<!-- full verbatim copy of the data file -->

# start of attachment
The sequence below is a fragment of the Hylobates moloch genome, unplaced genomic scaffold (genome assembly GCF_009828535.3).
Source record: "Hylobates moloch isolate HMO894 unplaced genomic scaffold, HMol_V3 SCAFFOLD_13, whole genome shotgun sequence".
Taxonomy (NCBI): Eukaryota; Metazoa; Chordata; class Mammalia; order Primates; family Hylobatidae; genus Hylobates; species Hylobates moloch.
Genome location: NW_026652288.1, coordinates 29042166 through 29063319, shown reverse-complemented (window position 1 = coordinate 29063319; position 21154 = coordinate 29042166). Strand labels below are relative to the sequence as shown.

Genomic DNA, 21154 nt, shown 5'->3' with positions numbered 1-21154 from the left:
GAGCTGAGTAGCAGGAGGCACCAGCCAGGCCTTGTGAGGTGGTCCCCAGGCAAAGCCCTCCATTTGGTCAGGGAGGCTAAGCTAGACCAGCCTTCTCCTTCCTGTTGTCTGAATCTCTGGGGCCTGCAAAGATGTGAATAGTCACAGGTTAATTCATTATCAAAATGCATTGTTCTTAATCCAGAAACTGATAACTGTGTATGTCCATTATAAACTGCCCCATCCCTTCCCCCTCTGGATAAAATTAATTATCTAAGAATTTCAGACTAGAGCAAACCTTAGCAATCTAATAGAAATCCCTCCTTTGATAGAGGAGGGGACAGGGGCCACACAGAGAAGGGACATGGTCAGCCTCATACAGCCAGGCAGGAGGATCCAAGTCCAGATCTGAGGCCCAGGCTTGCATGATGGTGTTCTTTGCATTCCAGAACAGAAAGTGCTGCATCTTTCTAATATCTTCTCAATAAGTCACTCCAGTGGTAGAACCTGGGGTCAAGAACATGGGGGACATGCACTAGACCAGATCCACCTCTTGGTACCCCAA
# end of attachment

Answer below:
The sequence below is a fragment of the Hylobates moloch genome, unplaced genomic scaffold (genome assembly GCF_009828535.3).
Source record: "Hylobates moloch isolate HMO894 unplaced genomic scaffold, HMol_V3 SCAFFOLD_13, whole genome shotgun sequence".
Taxonomy (NCBI): Eukaryota; Metazoa; Chordata; class Mammalia; order Primates; family Hylobatidae; genus Hylobates; species Hylobates moloch.
Genome location: NW_026652288.1, coordinates 29042166 through 29063319, shown reverse-complemented (window position 1 = coordinate 29063319; position 21154 = coordinate 29042166). Strand labels below are relative to the sequence as shown.

Genomic DNA, 21154 nt, shown 5'->3' with positions numbered 1-21154 from the left:
GAGCTGAGTAGCAGGAGGCACCAGCCAGGCCTTGTGAGGTGGTCCCCAGGCAAAGCCCTCCATTTGGTCAGGGAGGCTAAGCTAGACCAGCCTTCTCCTTCCTGTTGTCTGAATCTCTGGGGCCTGCAAAGATGTGAATAGTCACAGGTTAATTCATTATCAAAATGCATTGTTCTTAATCCAGAAACTGATAACTGTGTATGTCCATTATAAACTGCCCCATCCCTTCCCCCTCTGGATAAAATTAATTATCTAAGAATTTCAGACTAGAGCAAACCTTAGCAATCTAATAGAAATCCCTCCTTTGATAGAGGAGGGGACAGGGGCCACACAGAGAAGGGACATGGTCAGCCTCATACAGCCAGGCAGGAGGATCCAAGTCCAGATCTGAGGCCCAGGCTTGCATGATGGTGTTCTTTGCATTCCAGAACAGAAAGTGCTGCATCTTTCTAATATCTTCTCAATAAGTCACTCCAGTGGTAGAACCTGGGGTCAAGAACATGGGGGACATGCACTAGACCAGATCCACCTCTTGGTACCCCAA